South Sudan is one of the newest countries in the world. With the declaration of independence from the predominantly Muslim North Sudan, a civil war began in the south that lasted for several years. The Precept Ministries International mission is one of the few missions that constantly go to this country to train servants, but also to bring a little comfort to those in need. Recently, several Christians returned from South Sudan, where they also served the Sudanese brothers in word and deed.
Vitalie Marian: What was the purpose of the mission trip to South Sudan and what did you manage to accomplish?
Radu Blendarencu, pastor-missionary: The purpose of the mission in South Sudan was to teach the second session of the Inductive Bible Institute “Church Planting”, in which I studied the course Names of God and the book of Acts. This session I was with Gheorghe Moldovanu, who is a graduate of the International Mission School of the Republic of Moldova. I was glad to see the beautiful number of pastors who came to study at this session. Some pastors came with their disciples, which shows that they put into practice what they learned in the first session. In fact, I would like to mention that the session took place in the Borolli refugee camp, which is near the border between South Sudan and Uganda. Why here? Because of the civil war that has engulfed this new country of the world for 3 years, about 2 million South Sudanese have taken refuge in Uganda. There are several hundred thousand more in neighboring countries such as Ethiopia, Chad or Kenya. Obviously, most pastors are in Uganda, because the people of Uganda and South Sudan have a lot in common. I was pleasantly surprised by the attitude of the 44 servants, who forgot about the great poverty in which they live and that they eat only once a day. They eagerly studied and did not cease to thank God for the truths they learned from the Holy Scriptures.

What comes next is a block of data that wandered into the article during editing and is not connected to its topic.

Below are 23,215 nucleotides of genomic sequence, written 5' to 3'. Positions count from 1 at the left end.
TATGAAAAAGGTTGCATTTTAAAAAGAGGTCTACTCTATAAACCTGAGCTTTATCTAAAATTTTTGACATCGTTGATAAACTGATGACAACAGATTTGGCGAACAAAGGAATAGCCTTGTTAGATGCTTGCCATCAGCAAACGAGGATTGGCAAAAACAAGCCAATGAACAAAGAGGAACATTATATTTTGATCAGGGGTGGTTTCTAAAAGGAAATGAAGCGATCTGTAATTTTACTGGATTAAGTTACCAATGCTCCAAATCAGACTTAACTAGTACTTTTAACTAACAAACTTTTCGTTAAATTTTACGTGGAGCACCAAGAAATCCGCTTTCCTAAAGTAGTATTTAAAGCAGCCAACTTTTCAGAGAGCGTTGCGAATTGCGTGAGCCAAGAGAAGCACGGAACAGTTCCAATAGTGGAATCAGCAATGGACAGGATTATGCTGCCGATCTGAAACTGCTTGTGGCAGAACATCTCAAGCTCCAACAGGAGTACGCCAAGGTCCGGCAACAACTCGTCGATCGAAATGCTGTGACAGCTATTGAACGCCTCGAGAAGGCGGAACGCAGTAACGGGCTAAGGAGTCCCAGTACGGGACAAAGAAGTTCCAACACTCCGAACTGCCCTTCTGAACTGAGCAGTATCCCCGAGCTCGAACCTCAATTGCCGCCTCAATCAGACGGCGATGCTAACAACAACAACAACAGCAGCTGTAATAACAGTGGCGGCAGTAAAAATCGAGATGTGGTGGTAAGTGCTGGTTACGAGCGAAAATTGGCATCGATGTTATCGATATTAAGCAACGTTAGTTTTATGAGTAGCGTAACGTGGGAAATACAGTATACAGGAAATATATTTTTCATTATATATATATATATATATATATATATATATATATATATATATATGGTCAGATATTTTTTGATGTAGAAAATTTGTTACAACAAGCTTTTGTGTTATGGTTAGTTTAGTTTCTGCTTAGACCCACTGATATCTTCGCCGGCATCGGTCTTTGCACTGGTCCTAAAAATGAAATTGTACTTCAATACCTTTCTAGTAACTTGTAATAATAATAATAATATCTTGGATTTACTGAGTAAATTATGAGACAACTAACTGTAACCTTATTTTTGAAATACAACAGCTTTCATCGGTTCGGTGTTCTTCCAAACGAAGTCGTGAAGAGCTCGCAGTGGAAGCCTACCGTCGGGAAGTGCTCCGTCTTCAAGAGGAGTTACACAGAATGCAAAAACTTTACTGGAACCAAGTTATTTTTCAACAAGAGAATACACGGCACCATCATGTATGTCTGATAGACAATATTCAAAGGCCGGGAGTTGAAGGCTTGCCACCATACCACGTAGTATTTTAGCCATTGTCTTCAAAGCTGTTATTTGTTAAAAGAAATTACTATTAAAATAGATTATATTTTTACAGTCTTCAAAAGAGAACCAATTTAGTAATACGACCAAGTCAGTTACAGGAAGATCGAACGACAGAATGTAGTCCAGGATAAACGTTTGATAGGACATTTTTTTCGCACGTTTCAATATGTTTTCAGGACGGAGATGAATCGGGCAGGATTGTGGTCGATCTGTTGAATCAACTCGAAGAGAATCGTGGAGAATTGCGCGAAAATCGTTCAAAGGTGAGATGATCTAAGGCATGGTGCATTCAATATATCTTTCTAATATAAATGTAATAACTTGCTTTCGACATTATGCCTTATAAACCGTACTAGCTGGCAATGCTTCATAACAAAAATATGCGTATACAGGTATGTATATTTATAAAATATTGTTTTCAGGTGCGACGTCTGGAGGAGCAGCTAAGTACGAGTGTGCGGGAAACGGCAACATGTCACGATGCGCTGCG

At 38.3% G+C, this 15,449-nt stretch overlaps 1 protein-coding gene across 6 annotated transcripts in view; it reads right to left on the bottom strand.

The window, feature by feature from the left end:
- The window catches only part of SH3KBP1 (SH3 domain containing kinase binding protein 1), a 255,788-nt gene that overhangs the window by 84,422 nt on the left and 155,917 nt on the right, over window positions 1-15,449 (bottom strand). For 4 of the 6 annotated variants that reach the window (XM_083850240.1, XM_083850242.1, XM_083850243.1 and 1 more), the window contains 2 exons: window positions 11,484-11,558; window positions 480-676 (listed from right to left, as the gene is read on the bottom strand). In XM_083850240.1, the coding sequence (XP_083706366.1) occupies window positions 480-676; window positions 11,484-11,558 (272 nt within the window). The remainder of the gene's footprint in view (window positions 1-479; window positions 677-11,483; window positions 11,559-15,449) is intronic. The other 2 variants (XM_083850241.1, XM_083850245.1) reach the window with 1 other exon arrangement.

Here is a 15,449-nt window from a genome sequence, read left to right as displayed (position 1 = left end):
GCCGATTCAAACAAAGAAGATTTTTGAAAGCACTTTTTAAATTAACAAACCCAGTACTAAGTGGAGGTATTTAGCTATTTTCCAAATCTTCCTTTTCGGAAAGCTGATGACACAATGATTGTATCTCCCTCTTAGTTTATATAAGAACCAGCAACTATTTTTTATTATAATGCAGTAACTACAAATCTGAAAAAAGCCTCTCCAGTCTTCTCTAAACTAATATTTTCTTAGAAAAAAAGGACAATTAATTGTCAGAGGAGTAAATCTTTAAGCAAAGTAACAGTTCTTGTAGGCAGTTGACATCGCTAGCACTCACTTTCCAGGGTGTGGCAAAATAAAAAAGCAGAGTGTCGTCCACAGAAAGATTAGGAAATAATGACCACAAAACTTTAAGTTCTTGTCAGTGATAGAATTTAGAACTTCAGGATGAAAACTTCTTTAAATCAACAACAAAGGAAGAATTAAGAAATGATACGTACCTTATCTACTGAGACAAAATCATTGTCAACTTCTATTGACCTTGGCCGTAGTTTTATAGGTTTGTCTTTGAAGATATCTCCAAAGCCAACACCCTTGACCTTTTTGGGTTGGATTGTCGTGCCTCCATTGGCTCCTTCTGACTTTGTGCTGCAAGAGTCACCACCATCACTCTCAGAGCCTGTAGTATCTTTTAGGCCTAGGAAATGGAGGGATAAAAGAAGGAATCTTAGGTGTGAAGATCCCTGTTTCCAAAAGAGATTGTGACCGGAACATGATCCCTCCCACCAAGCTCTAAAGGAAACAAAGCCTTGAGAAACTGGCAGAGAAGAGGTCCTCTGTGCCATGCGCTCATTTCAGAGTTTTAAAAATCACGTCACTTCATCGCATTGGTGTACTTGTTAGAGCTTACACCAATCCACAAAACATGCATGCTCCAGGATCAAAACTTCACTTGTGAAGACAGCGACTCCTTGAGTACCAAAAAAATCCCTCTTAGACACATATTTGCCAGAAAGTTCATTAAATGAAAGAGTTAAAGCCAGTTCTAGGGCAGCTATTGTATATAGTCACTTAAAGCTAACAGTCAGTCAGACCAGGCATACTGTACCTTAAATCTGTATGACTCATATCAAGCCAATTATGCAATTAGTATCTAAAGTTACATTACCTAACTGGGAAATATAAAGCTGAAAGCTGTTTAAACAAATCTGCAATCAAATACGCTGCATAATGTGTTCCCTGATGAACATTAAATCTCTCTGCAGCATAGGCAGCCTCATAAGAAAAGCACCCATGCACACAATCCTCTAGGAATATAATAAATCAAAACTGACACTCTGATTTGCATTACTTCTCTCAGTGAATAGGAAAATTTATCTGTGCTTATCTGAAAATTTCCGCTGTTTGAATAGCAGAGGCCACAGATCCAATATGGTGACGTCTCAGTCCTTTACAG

Vitalie Marian: This is not the first visit you have made to this country. Last year you taught a few more Bible studies. How did the pastors apply the knowledge gained?
R.B: That’s right, last year I taught the first session together with David Filat, who is the leader of the Clean Generation youth movement within the “Good News” church in Chisinau. In this way I want to thank my teachers Mia and Costel Oglice who are also the vice-directors of the Global Precept Ministries International Mission and also Mr. Vasile Filat, the director of the Precept Ministries Eurasia Mission for all the training and investment they have made in my life, and the confidence in me to go to this country and teach these sessions. As I answered the first question, some pastors came with their disciples to the session, which shows that they put into practice what they learned in the first session, “Evangelism and Discipleship.” But most of all I was glad to hear that all 44 pastors and deacons who came, only last year in the 9 refugee camps from which they came, planted 100 churches. It is so gratifying and encouraging to see that the great poverty in which they live does not stop them from becoming disciples. I was amazed by the gesture of a pastor who lives near the capital of South Sudan, the city of Juba. To come to the sessions, being in dire need of money, he walked 24 hours.